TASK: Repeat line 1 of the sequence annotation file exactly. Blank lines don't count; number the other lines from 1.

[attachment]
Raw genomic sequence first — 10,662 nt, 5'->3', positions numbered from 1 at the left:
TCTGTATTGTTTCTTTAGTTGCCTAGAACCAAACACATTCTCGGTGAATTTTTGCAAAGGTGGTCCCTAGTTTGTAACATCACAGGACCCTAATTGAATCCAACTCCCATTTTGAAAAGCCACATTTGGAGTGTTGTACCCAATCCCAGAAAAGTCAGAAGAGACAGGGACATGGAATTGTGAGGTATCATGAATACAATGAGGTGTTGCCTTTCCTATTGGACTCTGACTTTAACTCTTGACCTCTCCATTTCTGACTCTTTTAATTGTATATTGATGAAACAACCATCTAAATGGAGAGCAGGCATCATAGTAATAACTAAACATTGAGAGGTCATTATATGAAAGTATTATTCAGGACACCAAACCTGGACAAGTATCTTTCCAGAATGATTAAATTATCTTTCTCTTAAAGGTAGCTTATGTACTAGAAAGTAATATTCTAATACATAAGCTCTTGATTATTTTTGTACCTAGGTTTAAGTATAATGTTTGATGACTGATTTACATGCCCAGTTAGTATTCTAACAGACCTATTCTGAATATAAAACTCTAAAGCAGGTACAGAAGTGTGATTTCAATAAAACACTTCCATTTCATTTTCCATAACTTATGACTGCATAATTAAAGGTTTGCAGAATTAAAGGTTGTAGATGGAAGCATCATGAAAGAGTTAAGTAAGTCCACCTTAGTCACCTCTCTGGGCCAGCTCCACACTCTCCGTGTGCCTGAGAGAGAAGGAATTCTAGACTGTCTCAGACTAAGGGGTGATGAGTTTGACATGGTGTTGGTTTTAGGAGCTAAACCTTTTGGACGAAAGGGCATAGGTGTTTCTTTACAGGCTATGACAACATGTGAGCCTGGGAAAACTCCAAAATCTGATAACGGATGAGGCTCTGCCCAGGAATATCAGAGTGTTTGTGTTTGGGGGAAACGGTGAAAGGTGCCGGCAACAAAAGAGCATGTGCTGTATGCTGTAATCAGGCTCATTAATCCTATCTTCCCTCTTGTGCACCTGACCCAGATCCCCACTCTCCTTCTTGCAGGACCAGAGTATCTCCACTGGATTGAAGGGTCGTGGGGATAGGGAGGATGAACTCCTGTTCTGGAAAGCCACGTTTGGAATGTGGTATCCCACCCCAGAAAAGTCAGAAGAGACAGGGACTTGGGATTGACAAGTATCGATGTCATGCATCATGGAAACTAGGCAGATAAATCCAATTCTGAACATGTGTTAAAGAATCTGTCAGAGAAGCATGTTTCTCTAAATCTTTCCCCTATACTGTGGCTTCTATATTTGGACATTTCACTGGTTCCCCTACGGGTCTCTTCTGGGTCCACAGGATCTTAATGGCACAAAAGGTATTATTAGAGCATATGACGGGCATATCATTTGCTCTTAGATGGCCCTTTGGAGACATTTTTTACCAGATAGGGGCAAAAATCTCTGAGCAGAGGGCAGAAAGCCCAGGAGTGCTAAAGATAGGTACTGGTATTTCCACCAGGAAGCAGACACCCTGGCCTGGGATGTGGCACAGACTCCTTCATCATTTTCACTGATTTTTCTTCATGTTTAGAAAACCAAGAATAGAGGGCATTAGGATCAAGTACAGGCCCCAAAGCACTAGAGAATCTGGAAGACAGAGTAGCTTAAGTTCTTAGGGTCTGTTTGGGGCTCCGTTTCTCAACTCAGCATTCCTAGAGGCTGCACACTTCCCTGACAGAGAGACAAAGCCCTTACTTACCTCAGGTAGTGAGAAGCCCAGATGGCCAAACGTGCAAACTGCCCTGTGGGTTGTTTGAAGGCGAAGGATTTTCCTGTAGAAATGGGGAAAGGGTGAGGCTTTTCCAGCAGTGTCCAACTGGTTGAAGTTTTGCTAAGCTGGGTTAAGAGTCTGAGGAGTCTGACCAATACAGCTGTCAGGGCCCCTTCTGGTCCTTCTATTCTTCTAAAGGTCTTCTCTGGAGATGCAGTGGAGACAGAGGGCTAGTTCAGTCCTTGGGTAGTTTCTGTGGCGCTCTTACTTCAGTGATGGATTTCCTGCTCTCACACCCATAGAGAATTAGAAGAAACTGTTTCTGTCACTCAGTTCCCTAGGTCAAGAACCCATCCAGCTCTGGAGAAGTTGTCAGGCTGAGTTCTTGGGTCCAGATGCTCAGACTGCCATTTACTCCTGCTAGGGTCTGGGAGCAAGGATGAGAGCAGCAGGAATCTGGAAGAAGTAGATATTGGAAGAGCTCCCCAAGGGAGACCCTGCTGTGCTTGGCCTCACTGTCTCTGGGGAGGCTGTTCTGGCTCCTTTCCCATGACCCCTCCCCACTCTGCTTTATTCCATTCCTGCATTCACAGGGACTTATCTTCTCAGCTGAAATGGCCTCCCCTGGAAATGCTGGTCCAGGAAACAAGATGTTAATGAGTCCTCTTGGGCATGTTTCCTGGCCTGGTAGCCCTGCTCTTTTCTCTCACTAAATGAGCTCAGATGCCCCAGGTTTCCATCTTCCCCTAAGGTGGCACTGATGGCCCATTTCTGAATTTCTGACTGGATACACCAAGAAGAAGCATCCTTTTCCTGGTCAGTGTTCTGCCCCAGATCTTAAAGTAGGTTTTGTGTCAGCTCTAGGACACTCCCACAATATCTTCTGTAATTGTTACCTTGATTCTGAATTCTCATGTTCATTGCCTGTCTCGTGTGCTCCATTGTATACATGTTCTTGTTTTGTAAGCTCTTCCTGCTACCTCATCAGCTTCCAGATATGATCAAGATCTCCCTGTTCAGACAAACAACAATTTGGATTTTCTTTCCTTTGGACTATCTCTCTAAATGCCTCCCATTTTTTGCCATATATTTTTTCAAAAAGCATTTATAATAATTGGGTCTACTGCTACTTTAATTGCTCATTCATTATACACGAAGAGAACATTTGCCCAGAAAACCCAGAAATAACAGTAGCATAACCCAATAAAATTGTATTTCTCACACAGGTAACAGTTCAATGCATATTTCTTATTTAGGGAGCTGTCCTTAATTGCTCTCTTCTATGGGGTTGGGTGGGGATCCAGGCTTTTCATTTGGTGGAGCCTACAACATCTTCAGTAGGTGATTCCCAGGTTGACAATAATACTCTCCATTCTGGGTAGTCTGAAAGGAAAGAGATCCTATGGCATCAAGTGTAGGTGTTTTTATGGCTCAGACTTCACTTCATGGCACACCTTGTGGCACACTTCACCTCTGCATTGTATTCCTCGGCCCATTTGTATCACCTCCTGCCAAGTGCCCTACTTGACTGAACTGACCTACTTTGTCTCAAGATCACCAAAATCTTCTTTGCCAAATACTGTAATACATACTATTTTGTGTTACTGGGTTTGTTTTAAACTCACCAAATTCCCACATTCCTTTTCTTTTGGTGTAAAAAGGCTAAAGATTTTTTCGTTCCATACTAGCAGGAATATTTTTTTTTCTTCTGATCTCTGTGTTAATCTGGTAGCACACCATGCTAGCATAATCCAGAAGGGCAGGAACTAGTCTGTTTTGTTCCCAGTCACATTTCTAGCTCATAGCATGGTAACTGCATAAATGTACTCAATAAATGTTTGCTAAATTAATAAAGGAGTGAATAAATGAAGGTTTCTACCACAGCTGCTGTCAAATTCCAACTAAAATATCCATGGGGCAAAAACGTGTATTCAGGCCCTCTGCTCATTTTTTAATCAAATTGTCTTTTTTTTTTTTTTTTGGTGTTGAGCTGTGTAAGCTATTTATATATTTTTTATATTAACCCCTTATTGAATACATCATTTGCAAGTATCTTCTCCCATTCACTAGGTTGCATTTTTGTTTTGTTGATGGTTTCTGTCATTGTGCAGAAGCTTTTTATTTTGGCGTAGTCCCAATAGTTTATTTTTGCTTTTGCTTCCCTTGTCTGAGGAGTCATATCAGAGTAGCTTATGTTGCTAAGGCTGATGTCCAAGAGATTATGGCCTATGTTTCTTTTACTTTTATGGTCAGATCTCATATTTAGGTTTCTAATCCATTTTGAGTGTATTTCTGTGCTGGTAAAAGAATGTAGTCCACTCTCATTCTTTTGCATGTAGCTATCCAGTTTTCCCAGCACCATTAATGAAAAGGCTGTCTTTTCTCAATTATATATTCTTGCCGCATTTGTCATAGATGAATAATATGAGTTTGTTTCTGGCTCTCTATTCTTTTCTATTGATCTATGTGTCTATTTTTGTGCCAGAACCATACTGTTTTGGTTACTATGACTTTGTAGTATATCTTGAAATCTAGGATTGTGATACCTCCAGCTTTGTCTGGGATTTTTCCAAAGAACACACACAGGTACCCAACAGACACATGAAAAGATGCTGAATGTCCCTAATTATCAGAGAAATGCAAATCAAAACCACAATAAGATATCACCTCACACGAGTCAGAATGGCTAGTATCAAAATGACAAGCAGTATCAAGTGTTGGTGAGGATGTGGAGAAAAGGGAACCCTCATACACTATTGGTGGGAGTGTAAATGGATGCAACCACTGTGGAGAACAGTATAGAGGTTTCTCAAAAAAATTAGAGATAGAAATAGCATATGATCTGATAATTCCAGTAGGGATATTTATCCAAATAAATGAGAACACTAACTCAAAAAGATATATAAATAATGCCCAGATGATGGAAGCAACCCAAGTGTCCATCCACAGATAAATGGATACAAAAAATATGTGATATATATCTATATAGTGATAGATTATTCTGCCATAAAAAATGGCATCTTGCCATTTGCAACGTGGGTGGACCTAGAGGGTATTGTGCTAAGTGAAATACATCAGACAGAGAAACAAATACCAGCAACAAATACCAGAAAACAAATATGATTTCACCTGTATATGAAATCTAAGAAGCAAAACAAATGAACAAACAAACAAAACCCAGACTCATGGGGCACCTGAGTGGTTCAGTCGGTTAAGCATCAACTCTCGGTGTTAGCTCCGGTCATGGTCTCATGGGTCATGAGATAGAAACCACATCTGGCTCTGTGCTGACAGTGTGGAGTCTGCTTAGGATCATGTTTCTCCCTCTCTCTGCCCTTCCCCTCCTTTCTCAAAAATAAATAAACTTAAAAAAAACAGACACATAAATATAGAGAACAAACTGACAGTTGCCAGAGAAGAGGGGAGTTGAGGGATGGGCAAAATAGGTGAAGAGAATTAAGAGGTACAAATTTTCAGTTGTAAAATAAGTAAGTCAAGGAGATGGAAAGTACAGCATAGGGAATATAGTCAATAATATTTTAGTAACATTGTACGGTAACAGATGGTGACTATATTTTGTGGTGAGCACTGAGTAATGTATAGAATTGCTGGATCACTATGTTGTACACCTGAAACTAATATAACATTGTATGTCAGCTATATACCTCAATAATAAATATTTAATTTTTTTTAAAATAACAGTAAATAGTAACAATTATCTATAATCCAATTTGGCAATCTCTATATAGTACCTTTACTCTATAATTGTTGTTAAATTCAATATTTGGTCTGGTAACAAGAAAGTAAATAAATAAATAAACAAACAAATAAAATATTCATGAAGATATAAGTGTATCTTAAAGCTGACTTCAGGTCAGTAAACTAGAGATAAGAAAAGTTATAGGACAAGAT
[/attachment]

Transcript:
Raw genomic sequence first — 10,662 nt, 5'->3', positions numbered from 1 at the left: